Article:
In a press release posted on the Cardiff University website on Monday, Professor Rudolf Allemann discusses his work into the biosynthesis of insect-repelling scent molecules.
By using an enzyme, ((S)-germacrene D synthase), known to produce natural insect-repelling scents, the group was able to synthesise a number of alternative molecules, which also have distinctive smells. They then tested these molecules on the grain aphid Sitobion avenae to see how effective they were as insect repellents.
In all cases but one, the molecules were found to repel the insects. In the one case that didn’t they saw a complete reversal in the behaviour of the aphids, which were attracted to the scent. This has the potential of being used in a trap-and-kill device.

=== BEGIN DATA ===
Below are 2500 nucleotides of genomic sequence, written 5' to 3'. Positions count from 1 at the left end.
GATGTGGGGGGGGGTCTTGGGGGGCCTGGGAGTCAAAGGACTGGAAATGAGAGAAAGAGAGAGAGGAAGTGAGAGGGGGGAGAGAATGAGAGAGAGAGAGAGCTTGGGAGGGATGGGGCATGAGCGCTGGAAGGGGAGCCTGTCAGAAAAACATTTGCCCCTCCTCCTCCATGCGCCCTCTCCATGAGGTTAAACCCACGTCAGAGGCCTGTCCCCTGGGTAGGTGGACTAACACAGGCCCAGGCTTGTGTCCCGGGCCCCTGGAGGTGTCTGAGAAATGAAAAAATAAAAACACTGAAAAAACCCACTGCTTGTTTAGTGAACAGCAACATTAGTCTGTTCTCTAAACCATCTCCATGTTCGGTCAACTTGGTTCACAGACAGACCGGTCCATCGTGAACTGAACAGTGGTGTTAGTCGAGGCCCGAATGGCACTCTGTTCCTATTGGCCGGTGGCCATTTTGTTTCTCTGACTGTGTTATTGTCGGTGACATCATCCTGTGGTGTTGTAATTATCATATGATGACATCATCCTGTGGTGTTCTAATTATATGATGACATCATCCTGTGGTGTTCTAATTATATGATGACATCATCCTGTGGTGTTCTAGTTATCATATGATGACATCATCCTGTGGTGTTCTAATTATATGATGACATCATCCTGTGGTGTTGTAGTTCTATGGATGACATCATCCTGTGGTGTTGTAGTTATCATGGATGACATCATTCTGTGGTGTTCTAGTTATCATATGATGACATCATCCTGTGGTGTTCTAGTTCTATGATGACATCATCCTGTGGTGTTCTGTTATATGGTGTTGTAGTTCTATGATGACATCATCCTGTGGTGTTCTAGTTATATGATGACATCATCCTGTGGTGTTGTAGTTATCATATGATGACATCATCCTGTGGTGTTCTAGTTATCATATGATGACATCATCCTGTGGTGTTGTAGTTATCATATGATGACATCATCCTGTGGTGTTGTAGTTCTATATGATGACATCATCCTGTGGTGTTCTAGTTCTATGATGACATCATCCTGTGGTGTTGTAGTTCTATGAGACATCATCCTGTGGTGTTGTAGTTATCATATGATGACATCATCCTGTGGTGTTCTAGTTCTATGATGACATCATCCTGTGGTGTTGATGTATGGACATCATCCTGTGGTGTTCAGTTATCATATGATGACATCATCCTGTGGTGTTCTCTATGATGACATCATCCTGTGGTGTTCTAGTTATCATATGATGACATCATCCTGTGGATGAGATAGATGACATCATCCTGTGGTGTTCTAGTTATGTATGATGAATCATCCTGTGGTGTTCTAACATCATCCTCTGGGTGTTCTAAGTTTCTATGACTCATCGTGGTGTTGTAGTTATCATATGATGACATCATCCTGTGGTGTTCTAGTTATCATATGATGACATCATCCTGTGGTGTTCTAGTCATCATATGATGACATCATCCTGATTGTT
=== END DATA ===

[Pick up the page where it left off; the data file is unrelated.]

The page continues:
In the press release, Professor Alleman stated, “The difficulty is that scientifically smell molecules are often extremely volatile, chemically unstable and expensive to re-create. This means that, until now, progress has been extremely slow in recreating smells that are similar to the original.
“Through the power of novel biochemical techniques we have been able to make insect repellent smell molecules which are structurally different but functionally similar to the original.”
This work is a great example of using nature’s catalysts, enzymes, to produce useful compounds that would otherwise be inaccessible using traditional chemical synthetic methods.